Labor Zionism

Labor Zionism (Hebrew: צִיּוֹנוּת סוֹצְיָאלִיסְטִית, Tziyonut sotzyalistit) or socialist Zionism[1] (תְּנוּעָת הָעַבוֹדָה, Tnuʽat haʽavoda) refers to the left-wing, socialist variation of Zionism. For many years, it was the most significant tendency among Zionists and Zionist organizations, and was seen as the Zionist sector of the historic Jewish labor movements of Eastern Europe and Central Europe, eventually developing local units in most countries with sizable Jewish populations. Unlike the "political Zionist" tendency founded by Theodor Herzl and advocated by Chaim Weizmann, Labor Zionists did not believe that a Jewish state would be created by simply appealing to the international community or to powerful nations such as the United Kingdom, Germany, or the former Ottoman Empire. Rather, they believed that a Jewish state could only be created through the efforts of the Jewish working class making aliyah to the Land of Israel and raising a country through the creation of a Labor Jewish society with rural kibbutzim and moshavim, and an urban Jewish Proletariat.

Before 1914, the growing alienation from Bolshevism on the one hand and the unification of the Jewish Labor Movement in Ottoman Palestine on the other hand made it possible for Zionism to gain a measure of recognition and legitimacy, particularly in the United States. The leadership of the Jewish left in the U.S. was drawn only from two distinct sources: the internationalist and cosmopolitan line of thought of the founding father who arrived in the 1880s, and the Jewish Labor Bund veterans who left the Russian Empire after 1905 and saw no contradiction between socialism and nationalism within the Jewish diaspora.[2]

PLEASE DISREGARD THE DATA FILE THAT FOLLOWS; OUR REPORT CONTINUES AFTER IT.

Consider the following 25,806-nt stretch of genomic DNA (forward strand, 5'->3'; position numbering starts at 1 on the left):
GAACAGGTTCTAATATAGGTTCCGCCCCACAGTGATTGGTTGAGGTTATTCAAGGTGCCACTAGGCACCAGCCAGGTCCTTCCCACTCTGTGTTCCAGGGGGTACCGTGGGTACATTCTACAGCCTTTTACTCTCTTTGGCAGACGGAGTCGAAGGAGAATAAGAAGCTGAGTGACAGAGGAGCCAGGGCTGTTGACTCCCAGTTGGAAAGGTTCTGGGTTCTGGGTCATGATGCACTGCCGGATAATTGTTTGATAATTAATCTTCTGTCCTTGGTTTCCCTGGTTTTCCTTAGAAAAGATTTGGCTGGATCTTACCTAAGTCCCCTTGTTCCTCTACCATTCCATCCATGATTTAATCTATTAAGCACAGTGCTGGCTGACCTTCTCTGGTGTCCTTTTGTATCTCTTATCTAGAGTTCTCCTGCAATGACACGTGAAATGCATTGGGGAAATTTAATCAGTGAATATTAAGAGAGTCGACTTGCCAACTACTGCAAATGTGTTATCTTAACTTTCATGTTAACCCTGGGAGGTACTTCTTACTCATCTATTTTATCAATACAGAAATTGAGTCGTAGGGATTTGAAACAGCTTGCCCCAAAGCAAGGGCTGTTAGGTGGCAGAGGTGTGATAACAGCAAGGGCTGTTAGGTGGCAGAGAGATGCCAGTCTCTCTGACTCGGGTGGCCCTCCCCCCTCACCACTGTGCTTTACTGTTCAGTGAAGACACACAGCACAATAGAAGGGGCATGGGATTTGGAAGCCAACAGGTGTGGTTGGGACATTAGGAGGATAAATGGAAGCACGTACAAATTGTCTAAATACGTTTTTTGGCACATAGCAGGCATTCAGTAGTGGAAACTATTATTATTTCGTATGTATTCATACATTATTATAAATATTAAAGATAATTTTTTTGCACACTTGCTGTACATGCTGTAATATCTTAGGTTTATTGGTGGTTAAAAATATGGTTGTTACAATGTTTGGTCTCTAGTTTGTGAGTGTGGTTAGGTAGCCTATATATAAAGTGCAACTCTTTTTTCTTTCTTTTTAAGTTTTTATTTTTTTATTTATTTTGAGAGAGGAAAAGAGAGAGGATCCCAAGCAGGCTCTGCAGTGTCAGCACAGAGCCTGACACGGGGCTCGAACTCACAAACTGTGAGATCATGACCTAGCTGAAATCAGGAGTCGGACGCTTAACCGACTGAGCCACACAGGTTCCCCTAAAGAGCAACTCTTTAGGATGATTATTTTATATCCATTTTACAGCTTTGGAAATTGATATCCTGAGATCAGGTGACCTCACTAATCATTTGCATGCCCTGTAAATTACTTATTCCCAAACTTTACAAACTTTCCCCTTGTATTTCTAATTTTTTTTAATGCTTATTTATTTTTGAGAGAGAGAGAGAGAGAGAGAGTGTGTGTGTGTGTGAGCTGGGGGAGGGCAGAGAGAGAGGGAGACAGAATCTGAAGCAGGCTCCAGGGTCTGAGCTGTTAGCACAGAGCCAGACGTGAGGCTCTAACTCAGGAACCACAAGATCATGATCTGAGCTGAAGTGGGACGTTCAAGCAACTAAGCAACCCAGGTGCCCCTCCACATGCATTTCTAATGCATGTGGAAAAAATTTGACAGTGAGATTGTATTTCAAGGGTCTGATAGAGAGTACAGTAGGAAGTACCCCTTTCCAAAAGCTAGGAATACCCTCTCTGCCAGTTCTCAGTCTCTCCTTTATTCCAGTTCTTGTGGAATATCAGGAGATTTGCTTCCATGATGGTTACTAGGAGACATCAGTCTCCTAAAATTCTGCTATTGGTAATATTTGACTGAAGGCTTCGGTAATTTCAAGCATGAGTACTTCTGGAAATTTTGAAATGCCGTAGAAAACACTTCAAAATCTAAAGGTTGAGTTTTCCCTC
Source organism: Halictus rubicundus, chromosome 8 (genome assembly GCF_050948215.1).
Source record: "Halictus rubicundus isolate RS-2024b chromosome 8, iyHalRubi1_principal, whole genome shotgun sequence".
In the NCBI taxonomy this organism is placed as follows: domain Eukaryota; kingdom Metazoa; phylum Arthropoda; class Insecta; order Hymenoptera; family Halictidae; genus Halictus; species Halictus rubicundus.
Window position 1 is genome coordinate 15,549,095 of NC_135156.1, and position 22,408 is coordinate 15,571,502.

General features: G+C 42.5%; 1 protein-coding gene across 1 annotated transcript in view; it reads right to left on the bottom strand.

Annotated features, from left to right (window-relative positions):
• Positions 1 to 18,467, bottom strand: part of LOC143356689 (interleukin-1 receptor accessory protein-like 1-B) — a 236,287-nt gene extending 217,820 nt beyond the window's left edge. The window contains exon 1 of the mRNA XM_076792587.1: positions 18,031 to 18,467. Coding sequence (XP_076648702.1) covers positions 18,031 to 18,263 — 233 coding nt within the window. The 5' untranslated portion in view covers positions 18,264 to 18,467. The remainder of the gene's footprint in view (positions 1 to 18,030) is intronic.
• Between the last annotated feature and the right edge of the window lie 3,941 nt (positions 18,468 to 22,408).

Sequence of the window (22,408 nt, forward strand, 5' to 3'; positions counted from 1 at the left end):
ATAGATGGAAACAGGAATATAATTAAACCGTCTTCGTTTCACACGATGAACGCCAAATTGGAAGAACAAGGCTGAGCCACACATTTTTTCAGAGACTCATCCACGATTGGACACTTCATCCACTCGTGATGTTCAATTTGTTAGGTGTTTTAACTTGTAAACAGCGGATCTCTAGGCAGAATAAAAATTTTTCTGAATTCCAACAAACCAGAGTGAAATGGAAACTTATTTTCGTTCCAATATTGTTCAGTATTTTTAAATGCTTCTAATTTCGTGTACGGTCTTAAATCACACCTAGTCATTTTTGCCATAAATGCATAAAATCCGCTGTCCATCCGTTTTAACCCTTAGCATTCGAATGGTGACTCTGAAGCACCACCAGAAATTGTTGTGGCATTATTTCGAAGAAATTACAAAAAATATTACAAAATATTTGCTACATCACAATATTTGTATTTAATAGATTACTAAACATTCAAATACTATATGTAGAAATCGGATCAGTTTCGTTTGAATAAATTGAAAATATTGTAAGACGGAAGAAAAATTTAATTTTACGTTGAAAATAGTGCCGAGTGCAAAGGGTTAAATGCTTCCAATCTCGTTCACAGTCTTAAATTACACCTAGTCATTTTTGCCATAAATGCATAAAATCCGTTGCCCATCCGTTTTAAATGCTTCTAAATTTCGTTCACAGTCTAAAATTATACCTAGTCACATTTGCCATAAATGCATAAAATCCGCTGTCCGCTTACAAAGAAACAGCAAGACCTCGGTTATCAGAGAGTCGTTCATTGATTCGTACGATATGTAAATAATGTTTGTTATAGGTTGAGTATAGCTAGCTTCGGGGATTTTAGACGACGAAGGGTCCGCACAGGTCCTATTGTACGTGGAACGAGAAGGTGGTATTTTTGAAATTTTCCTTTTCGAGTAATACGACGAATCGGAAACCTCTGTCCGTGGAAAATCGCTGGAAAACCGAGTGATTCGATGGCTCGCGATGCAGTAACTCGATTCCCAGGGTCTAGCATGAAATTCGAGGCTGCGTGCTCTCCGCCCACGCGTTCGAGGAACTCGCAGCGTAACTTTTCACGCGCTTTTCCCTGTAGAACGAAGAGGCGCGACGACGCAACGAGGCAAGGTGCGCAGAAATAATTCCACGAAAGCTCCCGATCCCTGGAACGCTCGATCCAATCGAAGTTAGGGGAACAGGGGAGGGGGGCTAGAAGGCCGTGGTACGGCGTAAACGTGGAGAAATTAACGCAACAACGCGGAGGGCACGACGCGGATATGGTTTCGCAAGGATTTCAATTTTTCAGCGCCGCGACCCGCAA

By the 1930s, the Labor Zionist movement had substantially grown in size and influence, and eclipsed "political Zionism" both internationally and within the British Mandate of Palestine; Labor Zionists predominated among many of the institutions of the Yishuv, particularly the trade union federation known as the Histadrut. The Haganah, the largest Yishuv paramilitary, was a Labor Zionist organization; on occasion, it partook in military action (such as during The Saison) against certain radical right-wing Jewish political opponents and militant groups, sometimes in cooperation with the British Mandate administration.

Labor Zionists played a leading role in the 1947–1949 Palestine War, and had a dominant presence among the leadership of the Israel Defense Forces for decades after the independence of the State of Israel during the 1948 Arab–Israeli War.

Major theoreticians of the Labor Zionist movement included Moses Hess, Nachman Syrkin, Ber Borochov, and Aaron David Gordon; and leading figures in the movement included David Ben-Gurion, Golda Meir, and Berl Katznelson.

  1. ^ "Socialist Zionism". Jewish Virtual Library. Retrieved 19 August 2014.
  2. ^ Frankel, Jonathan (2008). Crisis, Revolution, and Russian Jews. Cambridge: Cambridge University Press. doi:10.1017/cbo9780511551895. ISBN 978-0-511-55189-5.

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